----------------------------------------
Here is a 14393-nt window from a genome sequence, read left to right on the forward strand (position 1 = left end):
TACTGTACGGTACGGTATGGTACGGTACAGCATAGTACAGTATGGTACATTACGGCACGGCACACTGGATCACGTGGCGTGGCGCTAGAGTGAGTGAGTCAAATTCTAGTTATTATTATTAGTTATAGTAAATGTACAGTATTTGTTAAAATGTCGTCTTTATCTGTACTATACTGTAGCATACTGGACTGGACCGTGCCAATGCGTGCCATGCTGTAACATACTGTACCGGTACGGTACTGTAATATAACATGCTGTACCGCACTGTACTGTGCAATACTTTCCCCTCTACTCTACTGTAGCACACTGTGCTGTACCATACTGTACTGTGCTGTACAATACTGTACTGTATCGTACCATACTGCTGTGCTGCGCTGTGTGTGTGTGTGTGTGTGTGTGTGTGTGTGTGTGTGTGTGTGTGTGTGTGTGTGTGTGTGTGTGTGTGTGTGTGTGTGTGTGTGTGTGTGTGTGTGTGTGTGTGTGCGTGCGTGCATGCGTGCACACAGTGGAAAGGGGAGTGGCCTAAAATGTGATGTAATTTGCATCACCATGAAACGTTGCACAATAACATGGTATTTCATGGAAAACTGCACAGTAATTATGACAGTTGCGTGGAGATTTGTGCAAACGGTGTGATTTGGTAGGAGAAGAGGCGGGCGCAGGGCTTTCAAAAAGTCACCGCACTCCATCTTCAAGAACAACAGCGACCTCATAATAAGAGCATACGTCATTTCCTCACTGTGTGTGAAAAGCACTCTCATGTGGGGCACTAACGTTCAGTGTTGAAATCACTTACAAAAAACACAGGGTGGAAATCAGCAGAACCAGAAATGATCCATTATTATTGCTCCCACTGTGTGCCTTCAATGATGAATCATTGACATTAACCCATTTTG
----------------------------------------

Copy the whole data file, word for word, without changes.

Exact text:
Here is a 14393-nt window from a genome sequence, read left to right on the forward strand (position 1 = left end):
TACTGTACGGTACGGTATGGTACGGTACAGCATAGTACAGTATGGTACATTACGGCACGGCACACTGGATCACGTGGCGTGGCGCTAGAGTGAGTGAGTCAAATTCTAGTTATTATTATTAGTTATAGTAAATGTACAGTATTTGTTAAAATGTCGTCTTTATCTGTACTATACTGTAGCATACTGGACTGGACCGTGCCAATGCGTGCCATGCTGTAACATACTGTACCGGTACGGTACTGTAATATAACATGCTGTACCGCACTGTACTGTGCAATACTTTCCCCTCTACTCTACTGTAGCACACTGTGCTGTACCATACTGTACTGTGCTGTACAATACTGTACTGTATCGTACCATACTGCTGTGCTGCGCTGTGTGTGTGTGTGTGTGTGTGTGTGTGTGTGTGTGTGTGTGTGTGTGTGTGTGTGTGTGTGTGTGTGTGTGTGTGTGTGTGTGTGTGTGTGTGTGTGTGTGTGTGTGCGTGCGTGCATGCGTGCACACAGTGGAAAGGGGAGTGGCCTAAAATGTGATGTAATTTGCATCACCATGAAACGTTGCACAATAACATGGTATTTCATGGAAAACTGCACAGTAATTATGACAGTTGCGTGGAGATTTGTGCAAACGGTGTGATTTGGTAGGAGAAGAGGCGGGCGCAGGGCTTTCAAAAAGTCACCGCACTCCATCTTCAAGAACAACAGCGACCTCATAATAAGAGCATACGTCATTTCCTCACTGTGTGTGAAAAGCACTCTCATGTGGGGCACTAACGTTCAGTGTTGAAATCACTTACAAAAAACACAGGGTGGAAATCAGCAGAACCAGAAATGATCCATTATTATTGCTCCCACTGTGTGCCTTCAATGATGAATCATTGACATTAACCCATTTTG